Keeping your focus in an online marketing campaign works beyond the sheer testing of different lead magnets. You can use all those tests to benefit from the general feedback that comes through the metrics. Setting clear objectives will make it easier to reach a specific goal. For example, if your REI campaign struggles to get off the ground, tackle only one metric at a time. Go after the click-through-rate (number of people that clicked on the ad) and leave the conversion rate (number of people who filled out your forms) for a later date. Focusing on one campaign metric will help you to identify and resolve the issue. It’s certainly better than playing with all of them at once.
Also, do your best to adjust your campaign to the needs of your specific audience. Are you after motivated sellers in one neighborhood of your real estate market? Do you specialize in one type of deal? There are many options out there (code violation properties, probate proceedings, tax delinquent properties – you name it), so make sure you address your clients’ greatest pain in your campaign. If you have the solution, they’ll follow along.
If you are consistent with your REI campaign, over time, you can gather data that will help you to avoid wasting your time and money. Sometimes, real estate investors don’t delve deep enough into the metrics because they’re simply not into it. That’s OK, too. In this case, turn to someone who has the experience to give you direction. Or, if you want to learn how to do it yourself, join a bootcamp that will equip you with the tools necessary to improve a REI marketing campaign.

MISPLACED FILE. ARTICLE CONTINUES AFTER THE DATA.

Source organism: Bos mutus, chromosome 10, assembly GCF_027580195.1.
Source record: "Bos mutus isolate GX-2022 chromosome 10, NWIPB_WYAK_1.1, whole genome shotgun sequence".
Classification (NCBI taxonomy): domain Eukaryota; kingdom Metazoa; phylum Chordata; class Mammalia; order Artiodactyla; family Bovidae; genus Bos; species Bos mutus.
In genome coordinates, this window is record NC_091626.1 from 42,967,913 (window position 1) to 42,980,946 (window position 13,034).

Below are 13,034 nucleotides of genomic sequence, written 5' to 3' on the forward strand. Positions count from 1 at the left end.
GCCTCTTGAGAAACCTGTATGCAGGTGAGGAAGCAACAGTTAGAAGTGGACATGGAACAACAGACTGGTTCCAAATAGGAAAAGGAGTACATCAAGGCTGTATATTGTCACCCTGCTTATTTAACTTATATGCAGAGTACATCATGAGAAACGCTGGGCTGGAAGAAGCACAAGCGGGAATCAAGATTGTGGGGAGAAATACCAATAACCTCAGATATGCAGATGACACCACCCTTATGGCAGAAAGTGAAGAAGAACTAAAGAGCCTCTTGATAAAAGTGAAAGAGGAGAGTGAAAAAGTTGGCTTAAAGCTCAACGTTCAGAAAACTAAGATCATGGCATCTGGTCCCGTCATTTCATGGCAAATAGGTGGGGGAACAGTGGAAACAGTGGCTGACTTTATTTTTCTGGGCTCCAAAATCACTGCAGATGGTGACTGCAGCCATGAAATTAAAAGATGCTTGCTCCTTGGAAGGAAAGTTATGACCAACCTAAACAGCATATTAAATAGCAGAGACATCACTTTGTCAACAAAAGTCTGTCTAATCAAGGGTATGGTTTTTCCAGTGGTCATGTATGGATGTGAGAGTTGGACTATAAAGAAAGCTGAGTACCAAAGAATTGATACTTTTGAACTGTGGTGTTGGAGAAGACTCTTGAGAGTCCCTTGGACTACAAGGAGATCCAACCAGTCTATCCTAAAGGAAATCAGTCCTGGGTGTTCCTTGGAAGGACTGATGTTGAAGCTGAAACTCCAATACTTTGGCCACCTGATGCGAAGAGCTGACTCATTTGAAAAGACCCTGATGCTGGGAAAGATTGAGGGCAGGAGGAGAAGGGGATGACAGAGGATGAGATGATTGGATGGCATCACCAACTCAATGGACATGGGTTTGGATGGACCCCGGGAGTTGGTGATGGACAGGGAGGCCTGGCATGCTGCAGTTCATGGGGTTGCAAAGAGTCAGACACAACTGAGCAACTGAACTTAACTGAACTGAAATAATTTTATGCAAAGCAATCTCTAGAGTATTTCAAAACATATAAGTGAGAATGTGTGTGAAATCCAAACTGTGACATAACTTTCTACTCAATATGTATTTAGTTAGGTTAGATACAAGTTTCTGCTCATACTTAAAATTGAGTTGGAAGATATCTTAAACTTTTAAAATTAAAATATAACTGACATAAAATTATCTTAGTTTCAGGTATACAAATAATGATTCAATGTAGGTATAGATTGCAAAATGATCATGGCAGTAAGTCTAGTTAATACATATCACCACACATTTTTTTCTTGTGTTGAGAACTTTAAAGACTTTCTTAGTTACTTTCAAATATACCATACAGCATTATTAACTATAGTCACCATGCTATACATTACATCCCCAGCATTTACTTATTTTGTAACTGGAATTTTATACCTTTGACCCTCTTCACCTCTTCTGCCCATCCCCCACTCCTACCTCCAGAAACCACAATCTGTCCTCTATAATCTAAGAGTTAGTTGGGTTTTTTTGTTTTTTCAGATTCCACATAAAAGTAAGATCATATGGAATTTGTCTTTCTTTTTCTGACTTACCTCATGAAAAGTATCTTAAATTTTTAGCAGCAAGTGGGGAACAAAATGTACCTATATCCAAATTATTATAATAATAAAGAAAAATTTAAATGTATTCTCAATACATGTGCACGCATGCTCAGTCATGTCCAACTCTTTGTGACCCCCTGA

Either way, the answer to issues with the performance of an online marketing campaign is always testing. So, make sure to stick to one variable (focus is the key) and you’ll eventually find out what works and what doesn’t.
Consider restraining your entrepreneurial drive to ditch practices that don’t bring immediate results when you evaluate your online marketing campaign. Real estate investors have to take into account that exposing motivated sellers to their business through ads or SEO takes time.
To pinpoint specific elements of the campaign that do work, you’ll need to focus on changing one single variable at a time. This approach has helped other REIs to improve the performance of their campaigns – we’ve witnessed this time and again. So, you might as well jump on that same train and reap the rewards of keeping your focus on one thing at a time.